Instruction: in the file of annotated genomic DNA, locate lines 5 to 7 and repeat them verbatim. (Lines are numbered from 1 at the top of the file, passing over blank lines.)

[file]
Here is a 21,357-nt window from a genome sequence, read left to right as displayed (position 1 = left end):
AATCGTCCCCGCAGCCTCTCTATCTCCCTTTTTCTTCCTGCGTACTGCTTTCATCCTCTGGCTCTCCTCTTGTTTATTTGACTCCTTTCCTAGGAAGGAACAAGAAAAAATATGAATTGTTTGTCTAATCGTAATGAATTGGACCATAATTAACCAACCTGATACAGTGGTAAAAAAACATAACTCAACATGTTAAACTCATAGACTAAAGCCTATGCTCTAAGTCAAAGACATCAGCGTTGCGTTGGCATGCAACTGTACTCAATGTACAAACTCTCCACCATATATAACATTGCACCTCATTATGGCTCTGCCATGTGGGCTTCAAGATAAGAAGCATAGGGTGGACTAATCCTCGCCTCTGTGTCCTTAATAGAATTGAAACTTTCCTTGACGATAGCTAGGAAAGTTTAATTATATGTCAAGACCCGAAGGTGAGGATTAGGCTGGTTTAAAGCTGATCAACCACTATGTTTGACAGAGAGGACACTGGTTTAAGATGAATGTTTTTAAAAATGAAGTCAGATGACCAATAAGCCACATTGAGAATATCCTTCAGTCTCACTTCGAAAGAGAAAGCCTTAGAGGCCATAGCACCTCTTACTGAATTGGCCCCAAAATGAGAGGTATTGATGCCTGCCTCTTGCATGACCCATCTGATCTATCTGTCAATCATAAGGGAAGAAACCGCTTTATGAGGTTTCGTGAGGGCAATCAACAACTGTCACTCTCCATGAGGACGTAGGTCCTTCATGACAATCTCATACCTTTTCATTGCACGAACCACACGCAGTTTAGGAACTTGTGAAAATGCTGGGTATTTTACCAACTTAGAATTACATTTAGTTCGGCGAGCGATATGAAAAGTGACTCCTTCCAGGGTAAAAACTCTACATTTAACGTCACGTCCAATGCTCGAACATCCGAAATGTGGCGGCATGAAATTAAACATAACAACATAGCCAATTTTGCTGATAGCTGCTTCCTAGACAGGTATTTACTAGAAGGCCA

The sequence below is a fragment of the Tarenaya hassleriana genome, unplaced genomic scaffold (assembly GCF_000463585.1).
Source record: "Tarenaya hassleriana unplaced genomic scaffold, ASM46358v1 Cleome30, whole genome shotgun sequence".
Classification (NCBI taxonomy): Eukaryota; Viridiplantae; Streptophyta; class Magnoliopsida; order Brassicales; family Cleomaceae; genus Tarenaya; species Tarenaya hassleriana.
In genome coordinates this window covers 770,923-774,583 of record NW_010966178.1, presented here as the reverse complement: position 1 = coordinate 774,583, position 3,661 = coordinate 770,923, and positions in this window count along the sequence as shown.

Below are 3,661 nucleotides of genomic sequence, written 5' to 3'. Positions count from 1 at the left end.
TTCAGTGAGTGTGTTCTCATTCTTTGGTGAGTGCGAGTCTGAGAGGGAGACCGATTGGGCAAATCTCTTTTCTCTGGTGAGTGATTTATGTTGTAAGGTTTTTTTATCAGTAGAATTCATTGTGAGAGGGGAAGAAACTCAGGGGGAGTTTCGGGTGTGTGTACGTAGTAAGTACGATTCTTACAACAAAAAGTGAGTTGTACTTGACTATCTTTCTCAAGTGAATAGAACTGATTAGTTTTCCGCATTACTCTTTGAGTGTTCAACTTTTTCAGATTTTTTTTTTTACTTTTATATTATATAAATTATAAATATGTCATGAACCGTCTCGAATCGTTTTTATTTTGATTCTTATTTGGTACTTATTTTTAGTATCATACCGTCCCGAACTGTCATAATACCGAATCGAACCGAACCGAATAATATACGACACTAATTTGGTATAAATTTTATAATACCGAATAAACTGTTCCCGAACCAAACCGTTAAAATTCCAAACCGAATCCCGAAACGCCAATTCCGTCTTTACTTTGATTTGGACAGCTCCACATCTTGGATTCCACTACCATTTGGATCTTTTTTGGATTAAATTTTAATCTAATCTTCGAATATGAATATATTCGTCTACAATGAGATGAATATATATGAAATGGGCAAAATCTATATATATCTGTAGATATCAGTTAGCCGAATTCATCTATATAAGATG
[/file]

Classification (NCBI taxonomy): Eukaryota; Viridiplantae; Streptophyta; class Magnoliopsida; order Brassicales; family Cleomaceae; genus Tarenaya; species Tarenaya hassleriana.
In genome coordinates this window covers 770,923-774,583 of record NW_010966178.1, presented here as the reverse complement: position 1 = coordinate 774,583, position 3,661 = coordinate 770,923, and positions in this window count along the sequence as shown.

Below are 3,661 nucleotides of genomic sequence, written 5' to 3'. Positions count from 1 at the left end.